Meet Rick Suchow –
The Detroit sound. However you define it, it’s a living, breathing musical entity, a phenomenon that rose out of Michigan’s largest city midway through the twentieth century and left an indelible imprint on modern rhythm and blues, eventually creeping its way into mainstream pop music. Like the grease and grime of the auto factory workers who gave birth to Detroit’s booming industry in that era, the Motor City sound was forged with the sweat and soul of masterful musicians, stellar singers and pioneering producers who combined to create a virtual hit factory with their new sound. Many of those hits were cranked out in the basement of a small house nicknamed “Hitsville USA” by its owner, Berry Gordy Jr., where his recording studio revved with a combustible energy that fueled a motorcade of radio-ready records. The house musicians, who called themselves the Funk Brothers, were likely well aware of the creative forces at work in that basement, but perhaps less aware that a few of their musical Motown sparks escaped through the small windows of Hitsville and fired up the soul of a young Detroit boy named Nathan Lamar Watts, who was on the outside peering in, just trying to get a glimpse of all the excitement. Young Nate was entranced by what he heard and saw.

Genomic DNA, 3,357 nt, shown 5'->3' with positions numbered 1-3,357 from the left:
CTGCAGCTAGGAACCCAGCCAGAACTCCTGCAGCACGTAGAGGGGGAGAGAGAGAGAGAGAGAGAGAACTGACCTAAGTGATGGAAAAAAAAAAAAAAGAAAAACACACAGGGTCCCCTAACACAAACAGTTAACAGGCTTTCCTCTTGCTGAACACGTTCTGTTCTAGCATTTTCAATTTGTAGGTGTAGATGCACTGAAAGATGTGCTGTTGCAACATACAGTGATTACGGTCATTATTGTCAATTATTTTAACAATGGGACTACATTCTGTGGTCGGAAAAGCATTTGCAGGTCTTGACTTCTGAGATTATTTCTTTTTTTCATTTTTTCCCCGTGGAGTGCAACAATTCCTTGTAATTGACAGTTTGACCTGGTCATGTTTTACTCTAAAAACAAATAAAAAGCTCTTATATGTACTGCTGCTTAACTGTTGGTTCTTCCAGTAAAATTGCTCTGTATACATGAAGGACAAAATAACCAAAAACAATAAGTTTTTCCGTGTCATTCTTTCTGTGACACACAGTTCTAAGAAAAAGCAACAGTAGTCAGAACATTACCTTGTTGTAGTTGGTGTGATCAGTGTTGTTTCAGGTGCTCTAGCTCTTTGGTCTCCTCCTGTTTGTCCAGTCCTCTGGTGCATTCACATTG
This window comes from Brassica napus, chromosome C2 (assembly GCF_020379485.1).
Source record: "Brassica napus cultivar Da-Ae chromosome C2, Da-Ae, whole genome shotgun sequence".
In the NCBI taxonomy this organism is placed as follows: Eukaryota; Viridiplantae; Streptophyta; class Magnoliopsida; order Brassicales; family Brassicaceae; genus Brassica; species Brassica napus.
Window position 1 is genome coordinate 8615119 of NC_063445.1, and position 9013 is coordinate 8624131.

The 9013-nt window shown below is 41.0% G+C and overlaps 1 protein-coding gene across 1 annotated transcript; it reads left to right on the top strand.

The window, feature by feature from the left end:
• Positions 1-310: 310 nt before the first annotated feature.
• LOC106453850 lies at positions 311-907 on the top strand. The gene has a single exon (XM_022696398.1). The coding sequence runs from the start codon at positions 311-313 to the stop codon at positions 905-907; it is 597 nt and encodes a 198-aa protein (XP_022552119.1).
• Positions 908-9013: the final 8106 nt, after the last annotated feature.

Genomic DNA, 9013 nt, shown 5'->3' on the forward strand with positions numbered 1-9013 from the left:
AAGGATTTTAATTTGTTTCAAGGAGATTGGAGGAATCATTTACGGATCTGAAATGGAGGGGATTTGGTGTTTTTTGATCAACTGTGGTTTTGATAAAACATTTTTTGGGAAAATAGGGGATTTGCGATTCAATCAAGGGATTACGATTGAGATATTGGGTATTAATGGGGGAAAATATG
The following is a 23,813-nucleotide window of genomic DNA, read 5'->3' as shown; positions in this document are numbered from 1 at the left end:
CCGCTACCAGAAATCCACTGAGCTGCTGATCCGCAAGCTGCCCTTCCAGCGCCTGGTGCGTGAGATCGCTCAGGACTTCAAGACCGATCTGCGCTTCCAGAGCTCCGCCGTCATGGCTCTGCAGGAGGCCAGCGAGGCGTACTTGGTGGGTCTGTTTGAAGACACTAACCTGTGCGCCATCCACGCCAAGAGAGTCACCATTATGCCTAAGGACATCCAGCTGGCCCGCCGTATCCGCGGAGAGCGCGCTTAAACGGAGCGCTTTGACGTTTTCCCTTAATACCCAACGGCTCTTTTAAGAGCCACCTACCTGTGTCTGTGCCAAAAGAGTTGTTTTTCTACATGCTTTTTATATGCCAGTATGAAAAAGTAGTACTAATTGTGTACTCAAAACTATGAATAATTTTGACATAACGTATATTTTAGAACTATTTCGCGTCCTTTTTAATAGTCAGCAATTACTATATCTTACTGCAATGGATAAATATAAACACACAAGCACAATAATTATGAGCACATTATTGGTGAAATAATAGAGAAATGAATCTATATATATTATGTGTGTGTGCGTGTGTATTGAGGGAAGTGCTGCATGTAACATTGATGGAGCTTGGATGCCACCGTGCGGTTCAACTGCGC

“I was just a kid, we used to walk all the way over there,” says Nate. “And the whole thing about it was that these cats were the musicians that were making all the songs that you heard on the radio. So you know, you’d just try and sneak over and look in through the windows and have fun, man. I mean sometimes we would hear ‘Get away from the window!’ you know. We’d get that, but we still were around the scene.” Two of the Motown regulars who Nate may have caught a glimpse of were Little Stevie Wonder and bassist James Jamerson. As fate would have it, Nate would get the call to play bass with Stevie years later, and although Jamerson would eventually become Nate’s biggest influence on his instrument, Motown’s bass master didn’t make much of an impression on that young boy hanging around outside Gordy’s house. “I didn’t even think about Jamerson then, I was playing trumpet. I think I saw him play a couple of times with the Motown Revues. I met Jamerson much later, after I started playing bass and came out with Stevie.” But when Nate eventually switched from trumpet to bass, Jamerson very quickly jumped to the forefront of his mind. “When I first started playing bass, we had no better teacher than the one that was on all the records, and that was Jamerson. I mean, if you learned even half of the Motown songs we grew up with, you can learn how to play bass very fast!” laughs Nate. “And the most amazing thing about it, Jamerson did it all with one finger. A lot of people don’t realize that, he played all that with one finger,” he says, referring to Jamerson’s right hand technique.